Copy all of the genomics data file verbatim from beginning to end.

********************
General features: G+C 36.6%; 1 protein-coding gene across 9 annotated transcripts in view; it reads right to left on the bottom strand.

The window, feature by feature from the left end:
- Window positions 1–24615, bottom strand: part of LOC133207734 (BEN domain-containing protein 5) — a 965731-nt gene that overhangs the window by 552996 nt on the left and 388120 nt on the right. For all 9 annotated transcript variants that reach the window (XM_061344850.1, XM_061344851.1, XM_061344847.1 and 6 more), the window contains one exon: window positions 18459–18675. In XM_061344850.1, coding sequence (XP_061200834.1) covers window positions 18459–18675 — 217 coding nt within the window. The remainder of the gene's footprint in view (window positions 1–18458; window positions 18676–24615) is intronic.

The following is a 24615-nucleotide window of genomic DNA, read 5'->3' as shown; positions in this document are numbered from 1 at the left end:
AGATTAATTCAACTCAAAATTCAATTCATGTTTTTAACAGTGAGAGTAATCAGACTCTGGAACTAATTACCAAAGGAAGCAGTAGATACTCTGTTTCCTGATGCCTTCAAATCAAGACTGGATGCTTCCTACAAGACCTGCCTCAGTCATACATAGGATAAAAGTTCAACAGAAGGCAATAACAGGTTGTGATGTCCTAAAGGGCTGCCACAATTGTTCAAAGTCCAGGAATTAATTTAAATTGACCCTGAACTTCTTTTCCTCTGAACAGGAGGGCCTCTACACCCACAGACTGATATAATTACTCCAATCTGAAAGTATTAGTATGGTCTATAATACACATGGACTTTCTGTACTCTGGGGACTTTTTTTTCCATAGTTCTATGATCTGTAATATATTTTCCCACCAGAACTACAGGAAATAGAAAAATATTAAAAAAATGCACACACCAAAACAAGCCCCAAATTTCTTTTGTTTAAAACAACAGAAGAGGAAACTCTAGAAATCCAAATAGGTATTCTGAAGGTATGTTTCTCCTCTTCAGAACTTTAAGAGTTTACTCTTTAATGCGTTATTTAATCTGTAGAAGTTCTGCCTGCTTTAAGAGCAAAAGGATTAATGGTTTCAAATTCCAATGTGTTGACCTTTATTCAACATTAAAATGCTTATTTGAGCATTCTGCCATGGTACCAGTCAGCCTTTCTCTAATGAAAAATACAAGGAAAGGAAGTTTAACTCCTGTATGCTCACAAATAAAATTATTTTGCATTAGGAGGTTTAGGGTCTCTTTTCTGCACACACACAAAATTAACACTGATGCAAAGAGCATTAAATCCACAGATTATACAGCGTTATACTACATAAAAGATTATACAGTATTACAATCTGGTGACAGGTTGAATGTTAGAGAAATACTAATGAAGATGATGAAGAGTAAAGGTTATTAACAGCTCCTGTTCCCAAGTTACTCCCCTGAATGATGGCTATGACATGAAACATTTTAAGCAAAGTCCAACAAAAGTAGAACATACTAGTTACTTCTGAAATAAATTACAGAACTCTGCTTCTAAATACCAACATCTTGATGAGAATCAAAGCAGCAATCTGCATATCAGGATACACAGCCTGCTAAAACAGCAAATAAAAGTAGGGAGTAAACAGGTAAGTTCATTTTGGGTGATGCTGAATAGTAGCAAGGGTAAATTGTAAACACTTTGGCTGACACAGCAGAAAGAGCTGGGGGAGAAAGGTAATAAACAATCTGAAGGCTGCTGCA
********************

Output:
General features: G+C 36.6%; 1 protein-coding gene across 9 annotated transcripts in view; it reads right to left on the bottom strand.

The window, feature by feature from the left end:
- Window positions 1–24615, bottom strand: part of LOC133207734 (BEN domain-containing protein 5) — a 965731-nt gene that overhangs the window by 552996 nt on the left and 388120 nt on the right. For all 9 annotated transcript variants that reach the window (XM_061344850.1, XM_061344851.1, XM_061344847.1 and 6 more), the window contains one exon: window positions 18459–18675. In XM_061344850.1, coding sequence (XP_061200834.1) covers window positions 18459–18675 — 217 coding nt within the window. The remainder of the gene's footprint in view (window positions 1–18458; window positions 18676–24615) is intronic.

The following is a 24615-nucleotide window of genomic DNA, read 5'->3' as shown; positions in this document are numbered from 1 at the left end:
AGATTAATTCAACTCAAAATTCAATTCATGTTTTTAACAGTGAGAGTAATCAGACTCTGGAACTAATTACCAAAGGAAGCAGTAGATACTCTGTTTCCTGATGCCTTCAAATCAAGACTGGATGCTTCCTACAAGACCTGCCTCAGTCATACATAGGATAAAAGTTCAACAGAAGGCAATAACAGGTTGTGATGTCCTAAAGGGCTGCCACAATTGTTCAAAGTCCAGGAATTAATTTAAATTGACCCTGAACTTCTTTTCCTCTGAACAGGAGGGCCTCTACACCCACAGACTGATATAATTACTCCAATCTGAAAGTATTAGTATGGTCTATAATACACATGGACTTTCTGTACTCTGGGGACTTTTTTTTCCATAGTTCTATGATCTGTAATATATTTTCCCACCAGAACTACAGGAAATAGAAAAATATTAAAAAAATGCACACACCAAAACAAGCCCCAAATTTCTTTTGTTTAAAACAACAGAAGAGGAAACTCTAGAAATCCAAATAGGTATTCTGAAGGTATGTTTCTCCTCTTCAGAACTTTAAGAGTTTACTCTTTAATGCGTTATTTAATCTGTAGAAGTTCTGCCTGCTTTAAGAGCAAAAGGATTAATGGTTTCAAATTCCAATGTGTTGACCTTTATTCAACATTAAAATGCTTATTTGAGCATTCTGCCATGGTACCAGTCAGCCTTTCTCTAATGAAAAATACAAGGAAAGGAAGTTTAACTCCTGTATGCTCACAAATAAAATTATTTTGCATTAGGAGGTTTAGGGTCTCTTTTCTGCACACACACAAAATTAACACTGATGCAAAGAGCATTAAATCCACAGATTATACAGCGTTATACTACATAAAAGATTATACAGTATTACAATCTGGTGACAGGTTGAATGTTAGAGAAATACTAATGAAGATGATGAAGAGTAAAGGTTATTAACAGCTCCTGTTCCCAAGTTACTCCCCTGAATGATGGCTATGACATGAAACATTTTAAGCAAAGTCCAACAAAAGTAGAACATACTAGTTACTTCTGAAATAAATTACAGAACTCTGCTTCTAAATACCAACATCTTGATGAGAATCAAAGCAGCAATCTGCATATCAGGATACACAGCCTGCTAAAACAGCAAATAAAAGTAGGGAGTAAACAGGTAAGTTCATTTTGGGTGATGCTGAATAGTAGCAAGGGTAAATTGTAAACACTTTGGCTGACACAGCAGAAAGAGCTGGGGGAGAAAGGTAATAAACAATCTGAAGGCTGCTGCA